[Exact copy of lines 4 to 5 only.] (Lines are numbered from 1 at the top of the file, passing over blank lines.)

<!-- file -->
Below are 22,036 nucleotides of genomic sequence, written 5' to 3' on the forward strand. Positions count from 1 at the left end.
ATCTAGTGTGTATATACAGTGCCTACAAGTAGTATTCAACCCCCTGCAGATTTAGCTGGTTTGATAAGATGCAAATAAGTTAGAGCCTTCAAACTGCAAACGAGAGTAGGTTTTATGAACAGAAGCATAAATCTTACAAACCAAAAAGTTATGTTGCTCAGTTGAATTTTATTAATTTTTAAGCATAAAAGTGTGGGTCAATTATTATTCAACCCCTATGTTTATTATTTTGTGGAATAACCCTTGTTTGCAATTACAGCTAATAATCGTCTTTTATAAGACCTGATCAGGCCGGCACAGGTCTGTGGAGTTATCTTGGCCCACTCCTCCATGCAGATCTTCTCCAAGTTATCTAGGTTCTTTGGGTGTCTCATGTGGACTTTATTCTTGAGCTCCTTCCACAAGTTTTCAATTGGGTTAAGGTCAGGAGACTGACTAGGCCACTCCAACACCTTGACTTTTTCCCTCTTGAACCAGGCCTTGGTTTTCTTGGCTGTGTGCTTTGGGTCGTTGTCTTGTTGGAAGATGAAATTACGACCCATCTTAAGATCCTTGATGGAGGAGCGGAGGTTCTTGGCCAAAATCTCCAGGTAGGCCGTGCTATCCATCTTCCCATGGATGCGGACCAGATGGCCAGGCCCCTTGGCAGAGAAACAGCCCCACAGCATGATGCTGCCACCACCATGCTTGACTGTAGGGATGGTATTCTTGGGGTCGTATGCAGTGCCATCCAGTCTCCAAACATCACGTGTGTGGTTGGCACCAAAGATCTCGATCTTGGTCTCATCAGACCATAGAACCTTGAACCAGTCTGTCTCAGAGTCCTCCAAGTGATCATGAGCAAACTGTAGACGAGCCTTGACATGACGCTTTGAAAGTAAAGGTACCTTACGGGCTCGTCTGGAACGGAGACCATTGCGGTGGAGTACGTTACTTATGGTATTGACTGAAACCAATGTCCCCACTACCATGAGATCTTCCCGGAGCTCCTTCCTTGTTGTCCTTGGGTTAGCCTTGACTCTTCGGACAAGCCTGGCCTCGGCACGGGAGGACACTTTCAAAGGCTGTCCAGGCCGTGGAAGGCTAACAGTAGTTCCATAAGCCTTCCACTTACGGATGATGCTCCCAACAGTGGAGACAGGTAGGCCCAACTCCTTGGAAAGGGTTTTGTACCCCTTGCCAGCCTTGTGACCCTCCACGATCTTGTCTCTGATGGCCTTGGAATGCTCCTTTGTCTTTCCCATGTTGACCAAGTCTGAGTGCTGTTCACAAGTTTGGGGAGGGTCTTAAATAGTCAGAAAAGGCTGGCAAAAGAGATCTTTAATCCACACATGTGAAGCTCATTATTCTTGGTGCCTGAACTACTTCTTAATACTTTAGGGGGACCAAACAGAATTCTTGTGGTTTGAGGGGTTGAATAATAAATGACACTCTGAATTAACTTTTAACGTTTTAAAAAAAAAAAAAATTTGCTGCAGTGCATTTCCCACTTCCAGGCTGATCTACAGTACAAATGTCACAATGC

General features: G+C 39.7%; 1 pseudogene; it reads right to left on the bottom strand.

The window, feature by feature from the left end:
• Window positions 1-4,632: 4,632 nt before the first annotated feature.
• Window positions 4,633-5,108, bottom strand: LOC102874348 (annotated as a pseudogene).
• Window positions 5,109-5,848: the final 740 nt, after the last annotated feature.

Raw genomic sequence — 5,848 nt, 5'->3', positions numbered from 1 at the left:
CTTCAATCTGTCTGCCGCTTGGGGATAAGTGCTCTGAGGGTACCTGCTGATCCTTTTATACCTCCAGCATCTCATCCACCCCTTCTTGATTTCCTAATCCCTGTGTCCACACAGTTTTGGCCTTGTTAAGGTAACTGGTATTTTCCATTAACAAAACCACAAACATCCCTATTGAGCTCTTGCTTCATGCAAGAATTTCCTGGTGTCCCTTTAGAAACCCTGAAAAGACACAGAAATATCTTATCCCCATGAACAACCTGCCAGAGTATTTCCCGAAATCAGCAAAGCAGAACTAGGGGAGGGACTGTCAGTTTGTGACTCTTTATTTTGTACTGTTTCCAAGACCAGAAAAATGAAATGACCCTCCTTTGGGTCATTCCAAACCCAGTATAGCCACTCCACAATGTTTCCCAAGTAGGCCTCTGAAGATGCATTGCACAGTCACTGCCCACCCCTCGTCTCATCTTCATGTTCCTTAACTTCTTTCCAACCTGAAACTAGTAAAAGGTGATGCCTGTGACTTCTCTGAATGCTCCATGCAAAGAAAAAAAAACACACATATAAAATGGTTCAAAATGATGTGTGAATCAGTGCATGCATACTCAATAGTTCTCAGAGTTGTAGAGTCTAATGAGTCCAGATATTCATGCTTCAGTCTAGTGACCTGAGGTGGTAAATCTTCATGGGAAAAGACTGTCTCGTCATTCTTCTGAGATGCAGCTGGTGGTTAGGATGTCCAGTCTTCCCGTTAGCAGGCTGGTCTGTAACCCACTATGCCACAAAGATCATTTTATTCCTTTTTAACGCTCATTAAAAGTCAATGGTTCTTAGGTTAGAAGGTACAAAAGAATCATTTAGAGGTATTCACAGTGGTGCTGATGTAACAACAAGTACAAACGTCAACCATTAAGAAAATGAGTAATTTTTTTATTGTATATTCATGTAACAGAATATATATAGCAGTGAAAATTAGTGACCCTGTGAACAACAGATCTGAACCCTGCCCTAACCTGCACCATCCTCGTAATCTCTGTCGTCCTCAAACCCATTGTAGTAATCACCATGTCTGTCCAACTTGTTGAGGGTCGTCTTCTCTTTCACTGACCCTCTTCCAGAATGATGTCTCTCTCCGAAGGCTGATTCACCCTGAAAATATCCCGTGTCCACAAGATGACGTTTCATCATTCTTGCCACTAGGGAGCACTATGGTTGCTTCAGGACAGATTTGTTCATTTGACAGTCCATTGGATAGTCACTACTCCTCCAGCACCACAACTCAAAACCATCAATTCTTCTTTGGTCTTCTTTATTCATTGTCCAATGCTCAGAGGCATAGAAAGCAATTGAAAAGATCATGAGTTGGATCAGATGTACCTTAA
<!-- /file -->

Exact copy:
The window, feature by feature from the left end:
• Window positions 1-4,632: 4,632 nt before the first annotated feature.